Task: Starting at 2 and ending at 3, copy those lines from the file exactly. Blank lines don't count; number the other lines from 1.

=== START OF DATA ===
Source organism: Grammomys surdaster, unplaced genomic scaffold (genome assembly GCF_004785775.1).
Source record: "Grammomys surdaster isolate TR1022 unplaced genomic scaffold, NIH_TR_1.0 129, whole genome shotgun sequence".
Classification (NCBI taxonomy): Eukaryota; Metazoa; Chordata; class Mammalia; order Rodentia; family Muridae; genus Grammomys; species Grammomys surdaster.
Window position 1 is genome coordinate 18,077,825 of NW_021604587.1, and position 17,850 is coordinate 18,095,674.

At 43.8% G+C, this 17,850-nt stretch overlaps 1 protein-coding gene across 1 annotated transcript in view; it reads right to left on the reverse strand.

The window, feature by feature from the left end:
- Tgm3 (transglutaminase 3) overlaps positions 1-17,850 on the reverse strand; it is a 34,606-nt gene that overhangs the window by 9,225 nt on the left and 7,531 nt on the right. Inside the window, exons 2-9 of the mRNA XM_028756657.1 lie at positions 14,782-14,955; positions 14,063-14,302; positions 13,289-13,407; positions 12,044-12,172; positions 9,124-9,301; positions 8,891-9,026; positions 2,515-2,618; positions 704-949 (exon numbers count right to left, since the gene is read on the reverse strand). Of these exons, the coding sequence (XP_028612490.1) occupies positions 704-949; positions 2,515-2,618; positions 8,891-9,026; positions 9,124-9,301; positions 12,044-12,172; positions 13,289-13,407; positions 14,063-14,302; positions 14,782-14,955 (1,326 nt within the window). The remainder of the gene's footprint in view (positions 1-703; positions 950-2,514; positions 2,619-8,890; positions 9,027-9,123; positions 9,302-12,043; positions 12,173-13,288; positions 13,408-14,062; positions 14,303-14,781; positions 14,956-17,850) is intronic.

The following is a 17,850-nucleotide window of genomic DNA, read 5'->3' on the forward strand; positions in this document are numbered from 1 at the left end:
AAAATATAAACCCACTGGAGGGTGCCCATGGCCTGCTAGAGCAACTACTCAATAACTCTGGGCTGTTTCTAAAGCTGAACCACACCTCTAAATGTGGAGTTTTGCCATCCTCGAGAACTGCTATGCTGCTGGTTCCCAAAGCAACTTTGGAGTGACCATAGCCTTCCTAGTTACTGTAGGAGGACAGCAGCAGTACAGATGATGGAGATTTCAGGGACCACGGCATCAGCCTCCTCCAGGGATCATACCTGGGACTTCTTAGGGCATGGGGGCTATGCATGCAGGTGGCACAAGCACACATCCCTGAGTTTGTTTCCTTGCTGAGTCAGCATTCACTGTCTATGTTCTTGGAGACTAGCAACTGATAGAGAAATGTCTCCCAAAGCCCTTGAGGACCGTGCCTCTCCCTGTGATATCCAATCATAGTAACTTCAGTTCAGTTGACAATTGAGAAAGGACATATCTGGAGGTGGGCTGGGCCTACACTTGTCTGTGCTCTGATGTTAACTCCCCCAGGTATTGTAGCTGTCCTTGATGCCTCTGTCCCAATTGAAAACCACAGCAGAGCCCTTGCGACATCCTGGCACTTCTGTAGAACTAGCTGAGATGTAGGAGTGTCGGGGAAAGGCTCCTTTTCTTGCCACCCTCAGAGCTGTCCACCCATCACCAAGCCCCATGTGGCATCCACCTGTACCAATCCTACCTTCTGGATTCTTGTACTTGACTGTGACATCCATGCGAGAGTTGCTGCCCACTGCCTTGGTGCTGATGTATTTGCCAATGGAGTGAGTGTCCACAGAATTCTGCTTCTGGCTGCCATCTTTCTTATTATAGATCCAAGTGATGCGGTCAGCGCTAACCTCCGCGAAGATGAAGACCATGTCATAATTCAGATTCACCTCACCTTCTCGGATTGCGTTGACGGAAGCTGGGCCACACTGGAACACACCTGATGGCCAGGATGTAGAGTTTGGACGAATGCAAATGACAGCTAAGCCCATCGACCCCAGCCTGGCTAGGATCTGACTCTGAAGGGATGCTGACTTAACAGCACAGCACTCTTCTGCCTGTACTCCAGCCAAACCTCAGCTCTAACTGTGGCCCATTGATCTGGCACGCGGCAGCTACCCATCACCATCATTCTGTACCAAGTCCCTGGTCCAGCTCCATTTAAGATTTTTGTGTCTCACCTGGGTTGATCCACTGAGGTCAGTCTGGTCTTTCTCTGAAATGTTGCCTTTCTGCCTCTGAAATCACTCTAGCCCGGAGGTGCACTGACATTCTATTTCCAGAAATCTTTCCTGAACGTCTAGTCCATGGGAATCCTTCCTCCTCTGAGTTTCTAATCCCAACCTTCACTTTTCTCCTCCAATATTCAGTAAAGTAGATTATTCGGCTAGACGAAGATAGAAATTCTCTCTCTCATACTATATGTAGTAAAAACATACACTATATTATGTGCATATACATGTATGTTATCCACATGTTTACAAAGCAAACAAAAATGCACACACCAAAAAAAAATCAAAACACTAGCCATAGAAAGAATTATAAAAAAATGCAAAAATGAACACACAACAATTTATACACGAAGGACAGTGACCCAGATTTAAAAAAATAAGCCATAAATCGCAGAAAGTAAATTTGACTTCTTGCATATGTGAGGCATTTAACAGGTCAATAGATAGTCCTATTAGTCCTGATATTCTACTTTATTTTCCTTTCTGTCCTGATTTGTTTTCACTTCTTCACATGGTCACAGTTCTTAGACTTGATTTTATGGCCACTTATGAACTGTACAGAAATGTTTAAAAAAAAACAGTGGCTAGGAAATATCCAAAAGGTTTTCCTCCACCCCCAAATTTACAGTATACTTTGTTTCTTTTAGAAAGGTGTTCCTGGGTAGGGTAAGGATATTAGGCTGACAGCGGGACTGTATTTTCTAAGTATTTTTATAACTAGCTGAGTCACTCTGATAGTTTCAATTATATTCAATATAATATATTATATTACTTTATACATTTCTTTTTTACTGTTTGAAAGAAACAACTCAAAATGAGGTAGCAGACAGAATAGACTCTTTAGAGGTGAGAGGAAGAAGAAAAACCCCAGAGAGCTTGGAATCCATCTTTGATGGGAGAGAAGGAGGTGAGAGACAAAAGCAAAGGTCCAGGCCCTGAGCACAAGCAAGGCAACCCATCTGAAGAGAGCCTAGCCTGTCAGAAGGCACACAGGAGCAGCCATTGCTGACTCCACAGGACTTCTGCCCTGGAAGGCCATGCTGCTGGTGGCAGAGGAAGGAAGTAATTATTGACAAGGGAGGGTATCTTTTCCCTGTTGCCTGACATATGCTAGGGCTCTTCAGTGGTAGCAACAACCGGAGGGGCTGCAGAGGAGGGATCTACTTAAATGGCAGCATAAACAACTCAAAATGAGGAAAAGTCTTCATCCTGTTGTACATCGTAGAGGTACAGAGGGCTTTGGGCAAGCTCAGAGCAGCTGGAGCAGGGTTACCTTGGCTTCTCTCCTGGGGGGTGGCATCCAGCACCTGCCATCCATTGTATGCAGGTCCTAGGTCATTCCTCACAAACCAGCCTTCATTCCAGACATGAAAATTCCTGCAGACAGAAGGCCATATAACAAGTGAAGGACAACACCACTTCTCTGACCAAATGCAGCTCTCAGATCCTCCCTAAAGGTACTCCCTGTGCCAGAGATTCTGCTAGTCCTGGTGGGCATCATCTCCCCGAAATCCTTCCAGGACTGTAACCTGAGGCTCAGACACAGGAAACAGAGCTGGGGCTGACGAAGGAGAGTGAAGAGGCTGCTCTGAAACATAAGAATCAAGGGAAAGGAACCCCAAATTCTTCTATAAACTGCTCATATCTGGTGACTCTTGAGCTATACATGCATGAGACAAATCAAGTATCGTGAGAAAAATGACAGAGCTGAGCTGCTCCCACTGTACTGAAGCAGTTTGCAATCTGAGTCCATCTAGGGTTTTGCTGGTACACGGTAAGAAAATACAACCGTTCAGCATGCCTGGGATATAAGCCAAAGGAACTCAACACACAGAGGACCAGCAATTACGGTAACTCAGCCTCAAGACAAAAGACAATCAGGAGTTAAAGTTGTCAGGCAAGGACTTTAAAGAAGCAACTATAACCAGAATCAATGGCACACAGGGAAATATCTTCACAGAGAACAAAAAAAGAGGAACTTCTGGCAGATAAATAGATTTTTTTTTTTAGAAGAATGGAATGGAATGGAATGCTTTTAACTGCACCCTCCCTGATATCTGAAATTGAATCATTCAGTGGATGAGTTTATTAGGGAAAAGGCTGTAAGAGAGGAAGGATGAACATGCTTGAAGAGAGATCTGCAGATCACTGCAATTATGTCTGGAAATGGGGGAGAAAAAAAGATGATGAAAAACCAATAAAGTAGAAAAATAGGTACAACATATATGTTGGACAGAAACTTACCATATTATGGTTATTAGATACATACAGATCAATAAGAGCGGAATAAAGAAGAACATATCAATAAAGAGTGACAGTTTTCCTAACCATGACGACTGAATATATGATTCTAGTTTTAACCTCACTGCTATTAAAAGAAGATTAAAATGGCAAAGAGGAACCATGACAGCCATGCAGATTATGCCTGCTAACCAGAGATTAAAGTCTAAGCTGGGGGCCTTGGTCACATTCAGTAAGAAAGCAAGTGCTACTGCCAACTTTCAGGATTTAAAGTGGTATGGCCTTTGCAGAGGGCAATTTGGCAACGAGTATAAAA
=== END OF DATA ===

Source record: "Grammomys surdaster isolate TR1022 unplaced genomic scaffold, NIH_TR_1.0 129, whole genome shotgun sequence".
Classification (NCBI taxonomy): Eukaryota; Metazoa; Chordata; class Mammalia; order Rodentia; family Muridae; genus Grammomys; species Grammomys surdaster.